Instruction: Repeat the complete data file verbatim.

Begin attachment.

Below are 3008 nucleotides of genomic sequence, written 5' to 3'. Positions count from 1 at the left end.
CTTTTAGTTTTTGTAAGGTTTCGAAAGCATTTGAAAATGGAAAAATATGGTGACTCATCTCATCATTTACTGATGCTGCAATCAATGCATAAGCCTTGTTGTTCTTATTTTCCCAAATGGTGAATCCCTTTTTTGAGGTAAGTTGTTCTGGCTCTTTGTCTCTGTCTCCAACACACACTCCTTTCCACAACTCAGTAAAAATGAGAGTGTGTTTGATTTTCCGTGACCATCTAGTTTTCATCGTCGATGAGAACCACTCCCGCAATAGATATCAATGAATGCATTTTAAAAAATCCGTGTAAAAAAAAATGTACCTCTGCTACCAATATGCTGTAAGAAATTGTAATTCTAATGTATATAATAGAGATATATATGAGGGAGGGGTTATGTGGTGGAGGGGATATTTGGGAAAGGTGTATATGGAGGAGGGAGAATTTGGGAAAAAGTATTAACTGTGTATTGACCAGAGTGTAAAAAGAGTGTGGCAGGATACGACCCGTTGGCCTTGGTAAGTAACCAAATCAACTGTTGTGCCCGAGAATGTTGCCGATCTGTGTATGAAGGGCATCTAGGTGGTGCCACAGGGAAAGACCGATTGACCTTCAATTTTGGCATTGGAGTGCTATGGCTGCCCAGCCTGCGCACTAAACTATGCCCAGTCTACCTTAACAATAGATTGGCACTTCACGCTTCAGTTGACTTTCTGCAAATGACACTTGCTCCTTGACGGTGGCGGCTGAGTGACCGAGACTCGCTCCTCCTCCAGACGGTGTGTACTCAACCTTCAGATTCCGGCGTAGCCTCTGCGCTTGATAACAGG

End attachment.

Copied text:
Below are 3008 nucleotides of genomic sequence, written 5' to 3'. Positions count from 1 at the left end.
CTTTTAGTTTTTGTAAGGTTTCGAAAGCATTTGAAAATGGAAAAATATGGTGACTCATCTCATCATTTACTGATGCTGCAATCAATGCATAAGCCTTGTTGTTCTTATTTTCCCAAATGGTGAATCCCTTTTTTGAGGTAAGTTGTTCTGGCTCTTTGTCTCTGTCTCCAACACACACTCCTTTCCACAACTCAGTAAAAATGAGAGTGTGTTTGATTTTCCGTGACCATCTAGTTTTCATCGTCGATGAGAACCACTCCCGCAATAGATATCAATGAATGCATTTTAAAAAATCCGTGTAAAAAAAAATGTACCTCTGCTACCAATATGCTGTAAGAAATTGTAATTCTAATGTATATAATAGAGATATATATGAGGGAGGGGTTATGTGGTGGAGGGGATATTTGGGAAAGGTGTATATGGAGGAGGGAGAATTTGGGAAAAAGTATTAACTGTGTATTGACCAGAGTGTAAAAAGAGTGTGGCAGGATACGACCCGTTGGCCTTGGTAAGTAACCAAATCAACTGTTGTGCCCGAGAATGTTGCCGATCTGTGTATGAAGGGCATCTAGGTGGTGCCACAGGGAAAGACCGATTGACCTTCAATTTTGGCATTGGAGTGCTATGGCTGCCCAGCCTGCGCACTAAACTATGCCCAGTCTACCTTAACAATAGATTGGCACTTCACGCTTCAGTTGACTTTCTGCAAATGACACTTGCTCCTTGACGGTGGCGGCTGAGTGACCGAGACTCGCTCCTCCTCCAGACGGTGTGTACTCAACCTTCAGATTCCGGCGTAGCCTCTGCGCTTGATAACAGG